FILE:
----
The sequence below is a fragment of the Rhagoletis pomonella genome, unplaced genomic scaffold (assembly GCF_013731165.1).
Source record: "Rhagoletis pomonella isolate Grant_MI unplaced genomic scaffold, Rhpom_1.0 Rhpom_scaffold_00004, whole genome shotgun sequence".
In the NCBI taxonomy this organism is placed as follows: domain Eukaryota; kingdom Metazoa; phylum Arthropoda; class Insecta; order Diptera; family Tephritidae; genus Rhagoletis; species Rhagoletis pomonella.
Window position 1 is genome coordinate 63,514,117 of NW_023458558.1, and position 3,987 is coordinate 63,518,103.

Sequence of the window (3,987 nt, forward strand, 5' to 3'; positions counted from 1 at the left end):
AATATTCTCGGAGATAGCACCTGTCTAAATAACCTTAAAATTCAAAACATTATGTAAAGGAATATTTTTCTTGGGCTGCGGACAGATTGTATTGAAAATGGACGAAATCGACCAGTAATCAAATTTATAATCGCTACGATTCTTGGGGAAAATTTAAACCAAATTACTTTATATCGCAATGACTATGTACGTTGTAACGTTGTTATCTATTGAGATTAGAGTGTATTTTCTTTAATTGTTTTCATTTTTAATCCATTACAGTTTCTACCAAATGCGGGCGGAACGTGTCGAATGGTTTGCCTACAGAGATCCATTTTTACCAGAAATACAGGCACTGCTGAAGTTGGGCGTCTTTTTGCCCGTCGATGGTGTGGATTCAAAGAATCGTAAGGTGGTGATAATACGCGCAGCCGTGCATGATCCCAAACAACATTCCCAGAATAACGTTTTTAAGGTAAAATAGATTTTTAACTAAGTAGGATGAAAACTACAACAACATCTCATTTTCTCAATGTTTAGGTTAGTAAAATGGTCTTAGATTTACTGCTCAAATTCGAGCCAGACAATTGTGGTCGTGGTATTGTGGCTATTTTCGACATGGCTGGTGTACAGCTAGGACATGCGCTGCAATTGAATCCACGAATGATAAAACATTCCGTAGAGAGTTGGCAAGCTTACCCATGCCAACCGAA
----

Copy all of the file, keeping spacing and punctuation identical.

The sequence below is a fragment of the Rhagoletis pomonella genome, unplaced genomic scaffold (assembly GCF_013731165.1).
Source record: "Rhagoletis pomonella isolate Grant_MI unplaced genomic scaffold, Rhpom_1.0 Rhpom_scaffold_00004, whole genome shotgun sequence".
In the NCBI taxonomy this organism is placed as follows: domain Eukaryota; kingdom Metazoa; phylum Arthropoda; class Insecta; order Diptera; family Tephritidae; genus Rhagoletis; species Rhagoletis pomonella.
Window position 1 is genome coordinate 63,514,117 of NW_023458558.1, and position 3,987 is coordinate 63,518,103.

Sequence of the window (3,987 nt, forward strand, 5' to 3'; positions counted from 1 at the left end):
AATATTCTCGGAGATAGCACCTGTCTAAATAACCTTAAAATTCAAAACATTATGTAAAGGAATATTTTTCTTGGGCTGCGGACAGATTGTATTGAAAATGGACGAAATCGACCAGTAATCAAATTTATAATCGCTACGATTCTTGGGGAAAATTTAAACCAAATTACTTTATATCGCAATGACTATGTACGTTGTAACGTTGTTATCTATTGAGATTAGAGTGTATTTTCTTTAATTGTTTTCATTTTTAATCCATTACAGTTTCTACCAAATGCGGGCGGAACGTGTCGAATGGTTTGCCTACAGAGATCCATTTTTACCAGAAATACAGGCACTGCTGAAGTTGGGCGTCTTTTTGCCCGTCGATGGTGTGGATTCAAAGAATCGTAAGGTGGTGATAATACGCGCAGCCGTGCATGATCCCAAACAACATTCCCAGAATAACGTTTTTAAGGTAAAATAGATTTTTAACTAAGTAGGATGAAAACTACAACAACATCTCATTTTCTCAATGTTTAGGTTAGTAAAATGGTCTTAGATTTACTGCTCAAATTCGAGCCAGACAATTGTGGTCGTGGTATTGTGGCTATTTTCGACATGGCTGGTGTACAGCTAGGACATGCGCTGCAATTGAATCCACGAATGATAAAACATTCCGTAGAGAGTTGGCAAGCTTACCCATGCCAACCGAA